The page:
During Ramadan, members of the Marseille chapter of the Association of Gay Muslims (HM2F) decided to break the fast together. “These moments are important, because they allow us to find ourselves and maintain a connection with the religion,” said Salim, age 22, who has been a member of the association since February 2015.
In HM2F, which is linked to the Progressive Muslims of France (MPF), everyone is free to practice their religion as they choose.
“For a long time, I couldn’t practice my religion. Now it’s different, even if I still have difficulty telling myself I can be gay and Muslim,” explains Adil, age 42. Even today, many gay Muslims find themselves in an identity crisis, or seeing homosexuality and Islam as two incompatible identities.
In Marseille, Salim, who is one of the local group’s coordinators, receives calls from young North African Muslims between 20 and 30 years old, who are scared of being rejected due to their sexual orientation. And for good reason, as Salim explains, it’s extremely difficult in cities such as Marseille where Arab-Muslim communities are very important: “The individuals are very dependent on their community. It’s thanks to the community that they have an identity. In a way, the community compensates for the lack of immigrant integration.”
Despite the miles that separate him from his family, Said cannot shed the importance of his community. “The only part of my religion that I still practice, it’s that I know God is merciful,” says the young Frenchmen of Moroccan origin.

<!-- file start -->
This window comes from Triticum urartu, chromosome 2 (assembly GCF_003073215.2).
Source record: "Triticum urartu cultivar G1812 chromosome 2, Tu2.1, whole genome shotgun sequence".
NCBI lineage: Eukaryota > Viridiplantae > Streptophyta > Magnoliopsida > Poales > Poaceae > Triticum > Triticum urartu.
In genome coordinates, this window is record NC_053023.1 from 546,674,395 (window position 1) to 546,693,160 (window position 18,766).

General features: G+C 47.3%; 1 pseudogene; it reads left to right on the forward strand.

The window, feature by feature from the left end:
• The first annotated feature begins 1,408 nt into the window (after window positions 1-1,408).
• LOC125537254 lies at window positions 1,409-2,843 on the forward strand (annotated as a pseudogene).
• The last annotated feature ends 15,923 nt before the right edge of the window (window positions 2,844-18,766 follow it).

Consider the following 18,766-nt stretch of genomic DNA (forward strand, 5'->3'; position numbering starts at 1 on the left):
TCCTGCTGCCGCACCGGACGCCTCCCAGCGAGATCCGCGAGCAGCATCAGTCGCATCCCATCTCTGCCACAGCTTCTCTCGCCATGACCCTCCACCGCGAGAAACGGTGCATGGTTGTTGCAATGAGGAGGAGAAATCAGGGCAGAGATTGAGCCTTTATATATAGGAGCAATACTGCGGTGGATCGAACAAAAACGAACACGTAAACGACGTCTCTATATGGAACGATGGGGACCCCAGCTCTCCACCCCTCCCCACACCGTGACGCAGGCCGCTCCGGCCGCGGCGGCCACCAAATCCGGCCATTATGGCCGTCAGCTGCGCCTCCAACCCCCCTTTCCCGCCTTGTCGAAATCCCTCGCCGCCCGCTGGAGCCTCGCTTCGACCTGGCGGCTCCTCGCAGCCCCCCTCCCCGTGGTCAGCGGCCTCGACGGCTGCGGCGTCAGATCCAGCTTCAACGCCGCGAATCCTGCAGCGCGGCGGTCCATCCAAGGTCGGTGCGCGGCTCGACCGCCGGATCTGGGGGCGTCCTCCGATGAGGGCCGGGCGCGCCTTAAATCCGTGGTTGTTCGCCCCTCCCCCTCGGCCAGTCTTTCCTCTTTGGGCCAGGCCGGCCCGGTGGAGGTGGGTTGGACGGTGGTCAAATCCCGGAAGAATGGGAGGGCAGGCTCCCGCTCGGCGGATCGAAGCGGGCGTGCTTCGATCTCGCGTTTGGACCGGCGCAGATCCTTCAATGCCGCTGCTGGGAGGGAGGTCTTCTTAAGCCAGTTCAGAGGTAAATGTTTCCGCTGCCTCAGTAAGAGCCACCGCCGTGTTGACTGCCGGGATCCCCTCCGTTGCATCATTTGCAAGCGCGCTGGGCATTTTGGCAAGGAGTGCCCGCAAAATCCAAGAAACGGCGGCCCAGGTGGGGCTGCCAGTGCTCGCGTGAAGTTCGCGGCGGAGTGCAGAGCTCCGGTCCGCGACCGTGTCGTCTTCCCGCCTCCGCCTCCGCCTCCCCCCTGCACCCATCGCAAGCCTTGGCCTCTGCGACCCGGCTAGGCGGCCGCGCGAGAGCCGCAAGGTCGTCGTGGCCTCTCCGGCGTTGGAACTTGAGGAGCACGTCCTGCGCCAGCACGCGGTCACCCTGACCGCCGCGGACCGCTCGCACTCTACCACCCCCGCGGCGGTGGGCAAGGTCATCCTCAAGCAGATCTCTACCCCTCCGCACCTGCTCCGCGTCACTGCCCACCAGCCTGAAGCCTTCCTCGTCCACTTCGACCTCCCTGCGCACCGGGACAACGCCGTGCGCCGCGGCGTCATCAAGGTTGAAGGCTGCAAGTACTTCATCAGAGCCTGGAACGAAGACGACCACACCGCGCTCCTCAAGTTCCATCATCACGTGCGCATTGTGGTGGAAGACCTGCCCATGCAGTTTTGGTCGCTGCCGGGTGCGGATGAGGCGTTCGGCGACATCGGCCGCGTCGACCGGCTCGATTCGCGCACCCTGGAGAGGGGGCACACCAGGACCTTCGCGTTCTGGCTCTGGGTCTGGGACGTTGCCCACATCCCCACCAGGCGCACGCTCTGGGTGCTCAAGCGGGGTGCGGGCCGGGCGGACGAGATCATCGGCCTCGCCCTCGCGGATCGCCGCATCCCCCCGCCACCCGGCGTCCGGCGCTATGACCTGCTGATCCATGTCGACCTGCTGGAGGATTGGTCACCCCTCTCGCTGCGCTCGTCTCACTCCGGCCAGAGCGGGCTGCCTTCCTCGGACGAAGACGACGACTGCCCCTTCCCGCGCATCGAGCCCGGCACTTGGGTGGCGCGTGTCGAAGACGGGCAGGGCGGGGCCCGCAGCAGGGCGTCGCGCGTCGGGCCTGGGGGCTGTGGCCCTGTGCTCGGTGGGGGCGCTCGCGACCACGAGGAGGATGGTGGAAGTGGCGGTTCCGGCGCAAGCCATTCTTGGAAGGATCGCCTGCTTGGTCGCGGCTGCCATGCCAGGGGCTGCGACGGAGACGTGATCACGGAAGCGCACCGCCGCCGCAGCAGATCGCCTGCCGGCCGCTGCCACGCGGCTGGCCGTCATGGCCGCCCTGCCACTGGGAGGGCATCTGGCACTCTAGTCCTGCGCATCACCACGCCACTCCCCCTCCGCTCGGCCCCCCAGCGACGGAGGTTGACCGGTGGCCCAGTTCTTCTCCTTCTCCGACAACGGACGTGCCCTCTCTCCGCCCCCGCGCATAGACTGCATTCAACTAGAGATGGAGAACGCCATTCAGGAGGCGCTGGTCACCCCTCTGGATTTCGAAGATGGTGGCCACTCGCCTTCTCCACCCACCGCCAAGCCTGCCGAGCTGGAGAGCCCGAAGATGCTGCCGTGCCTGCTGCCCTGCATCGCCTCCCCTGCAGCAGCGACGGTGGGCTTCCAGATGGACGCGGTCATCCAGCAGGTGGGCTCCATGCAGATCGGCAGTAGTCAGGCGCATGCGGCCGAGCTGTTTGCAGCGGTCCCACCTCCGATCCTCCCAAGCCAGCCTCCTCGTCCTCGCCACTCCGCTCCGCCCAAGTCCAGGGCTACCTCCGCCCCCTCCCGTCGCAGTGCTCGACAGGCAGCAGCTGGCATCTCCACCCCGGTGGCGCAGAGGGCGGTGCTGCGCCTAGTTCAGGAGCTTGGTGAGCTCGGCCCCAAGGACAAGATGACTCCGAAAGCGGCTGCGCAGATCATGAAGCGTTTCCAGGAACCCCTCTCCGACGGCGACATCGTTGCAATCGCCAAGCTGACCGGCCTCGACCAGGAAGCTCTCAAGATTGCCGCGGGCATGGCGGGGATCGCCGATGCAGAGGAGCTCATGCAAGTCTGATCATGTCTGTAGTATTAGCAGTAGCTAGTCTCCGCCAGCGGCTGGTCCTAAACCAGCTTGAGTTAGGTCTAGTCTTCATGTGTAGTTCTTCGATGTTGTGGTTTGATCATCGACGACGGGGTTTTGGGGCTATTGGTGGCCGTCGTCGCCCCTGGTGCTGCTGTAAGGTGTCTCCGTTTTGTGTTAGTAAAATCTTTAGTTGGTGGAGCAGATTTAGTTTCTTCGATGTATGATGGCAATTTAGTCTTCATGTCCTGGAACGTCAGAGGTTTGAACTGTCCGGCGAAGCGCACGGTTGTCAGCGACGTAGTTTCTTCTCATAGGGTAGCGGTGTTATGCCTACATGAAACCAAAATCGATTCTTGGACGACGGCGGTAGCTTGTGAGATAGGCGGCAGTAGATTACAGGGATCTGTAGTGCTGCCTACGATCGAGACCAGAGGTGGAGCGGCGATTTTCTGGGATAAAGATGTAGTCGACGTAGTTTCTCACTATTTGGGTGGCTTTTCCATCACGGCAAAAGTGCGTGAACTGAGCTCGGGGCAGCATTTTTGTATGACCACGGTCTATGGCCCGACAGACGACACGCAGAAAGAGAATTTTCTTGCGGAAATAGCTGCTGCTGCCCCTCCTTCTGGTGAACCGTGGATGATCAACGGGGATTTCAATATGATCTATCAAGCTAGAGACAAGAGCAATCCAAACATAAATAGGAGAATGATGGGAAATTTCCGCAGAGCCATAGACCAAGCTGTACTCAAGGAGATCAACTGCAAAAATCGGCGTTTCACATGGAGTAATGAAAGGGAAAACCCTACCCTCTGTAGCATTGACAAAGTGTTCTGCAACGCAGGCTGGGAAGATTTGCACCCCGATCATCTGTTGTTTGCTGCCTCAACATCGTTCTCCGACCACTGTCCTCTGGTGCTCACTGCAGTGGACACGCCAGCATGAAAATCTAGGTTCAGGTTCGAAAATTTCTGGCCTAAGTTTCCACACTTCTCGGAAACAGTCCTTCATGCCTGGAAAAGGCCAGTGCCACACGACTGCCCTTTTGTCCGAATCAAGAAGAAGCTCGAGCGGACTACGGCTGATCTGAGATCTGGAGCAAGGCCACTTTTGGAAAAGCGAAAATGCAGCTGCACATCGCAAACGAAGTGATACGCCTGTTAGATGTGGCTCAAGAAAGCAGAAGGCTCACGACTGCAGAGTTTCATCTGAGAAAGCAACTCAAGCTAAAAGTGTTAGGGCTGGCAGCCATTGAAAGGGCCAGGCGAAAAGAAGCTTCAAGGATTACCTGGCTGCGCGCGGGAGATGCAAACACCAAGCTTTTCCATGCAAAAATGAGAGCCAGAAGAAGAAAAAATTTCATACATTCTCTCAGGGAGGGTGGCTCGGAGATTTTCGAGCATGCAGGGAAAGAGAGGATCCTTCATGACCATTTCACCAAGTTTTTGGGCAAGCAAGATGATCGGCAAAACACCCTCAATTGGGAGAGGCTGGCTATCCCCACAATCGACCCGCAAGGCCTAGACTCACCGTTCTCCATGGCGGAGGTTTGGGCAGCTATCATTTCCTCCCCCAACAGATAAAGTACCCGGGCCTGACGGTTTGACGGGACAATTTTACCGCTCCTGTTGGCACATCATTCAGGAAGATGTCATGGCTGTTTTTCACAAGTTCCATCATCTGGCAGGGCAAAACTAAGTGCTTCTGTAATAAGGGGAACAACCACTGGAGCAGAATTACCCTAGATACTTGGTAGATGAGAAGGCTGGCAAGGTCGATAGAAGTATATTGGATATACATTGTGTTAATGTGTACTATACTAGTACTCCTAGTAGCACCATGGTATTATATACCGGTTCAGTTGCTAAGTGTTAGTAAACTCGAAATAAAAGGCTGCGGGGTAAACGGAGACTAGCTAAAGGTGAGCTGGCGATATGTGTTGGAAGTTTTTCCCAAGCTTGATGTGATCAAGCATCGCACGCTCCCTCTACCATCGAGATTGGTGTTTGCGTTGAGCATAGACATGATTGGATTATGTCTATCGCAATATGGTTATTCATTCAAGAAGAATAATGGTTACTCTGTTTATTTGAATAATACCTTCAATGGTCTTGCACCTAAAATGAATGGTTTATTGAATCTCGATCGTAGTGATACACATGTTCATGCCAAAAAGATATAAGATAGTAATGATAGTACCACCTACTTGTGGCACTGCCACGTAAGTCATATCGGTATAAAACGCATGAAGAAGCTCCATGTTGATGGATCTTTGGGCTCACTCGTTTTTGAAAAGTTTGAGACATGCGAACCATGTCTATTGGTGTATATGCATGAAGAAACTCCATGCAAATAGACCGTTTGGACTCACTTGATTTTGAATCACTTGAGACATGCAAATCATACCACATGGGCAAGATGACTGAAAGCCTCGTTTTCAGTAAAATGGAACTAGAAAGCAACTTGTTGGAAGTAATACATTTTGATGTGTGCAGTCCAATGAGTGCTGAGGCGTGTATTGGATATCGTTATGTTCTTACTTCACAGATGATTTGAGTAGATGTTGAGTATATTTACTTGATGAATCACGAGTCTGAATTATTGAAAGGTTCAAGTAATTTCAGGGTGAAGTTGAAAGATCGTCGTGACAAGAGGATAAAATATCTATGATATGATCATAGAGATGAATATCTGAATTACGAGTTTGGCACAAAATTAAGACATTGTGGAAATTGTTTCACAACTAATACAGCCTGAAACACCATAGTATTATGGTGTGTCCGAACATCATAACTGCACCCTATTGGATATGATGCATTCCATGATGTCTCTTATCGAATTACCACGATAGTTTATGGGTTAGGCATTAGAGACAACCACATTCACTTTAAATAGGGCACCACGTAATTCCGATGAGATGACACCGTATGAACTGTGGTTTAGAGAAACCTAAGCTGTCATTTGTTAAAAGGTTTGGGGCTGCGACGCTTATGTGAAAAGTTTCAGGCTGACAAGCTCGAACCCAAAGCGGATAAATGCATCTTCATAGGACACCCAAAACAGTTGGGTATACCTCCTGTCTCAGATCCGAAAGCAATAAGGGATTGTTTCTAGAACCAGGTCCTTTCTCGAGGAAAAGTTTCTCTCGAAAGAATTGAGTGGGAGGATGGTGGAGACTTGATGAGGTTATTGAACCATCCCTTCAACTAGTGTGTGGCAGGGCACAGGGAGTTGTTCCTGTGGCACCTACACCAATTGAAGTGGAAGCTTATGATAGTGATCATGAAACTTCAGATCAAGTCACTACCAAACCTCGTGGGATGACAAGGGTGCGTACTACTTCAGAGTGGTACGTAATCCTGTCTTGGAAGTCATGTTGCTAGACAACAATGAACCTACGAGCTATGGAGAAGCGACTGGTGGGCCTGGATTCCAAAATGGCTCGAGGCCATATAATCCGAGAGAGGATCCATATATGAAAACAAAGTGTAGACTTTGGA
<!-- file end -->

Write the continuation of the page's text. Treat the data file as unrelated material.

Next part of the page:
For the anthropologist and founder of HM2F, Ludovic-Mohammed Zehed, the guilt is emblematic of certain communities’ “amnesia,” arguing that they rewrite history and their identities by condemning and excluding homosexuals. “They deny their existence, claiming that [homosexuality] came from the West,” he states. Zehed, who is the first French Muslim to be religiously married to a man, lists the supporting scientific arguments and the acceptance of homosexuals during the time of Mohammed.
The meal ends. Everyone gathers on the balcony to take in the fresh air. Music sounds above animated discussion. Hichem takes a piece of paper from his pocket. Nervously, he says he wishes to read the letter by Moroccan writer Abdellah Taia following the lynching of a gay man in Fez. Silence. Hichem begins reading in Un pays pour mourir: “Impossible to shed a tear. The shock I feel is such that everything in me ceases to exist…”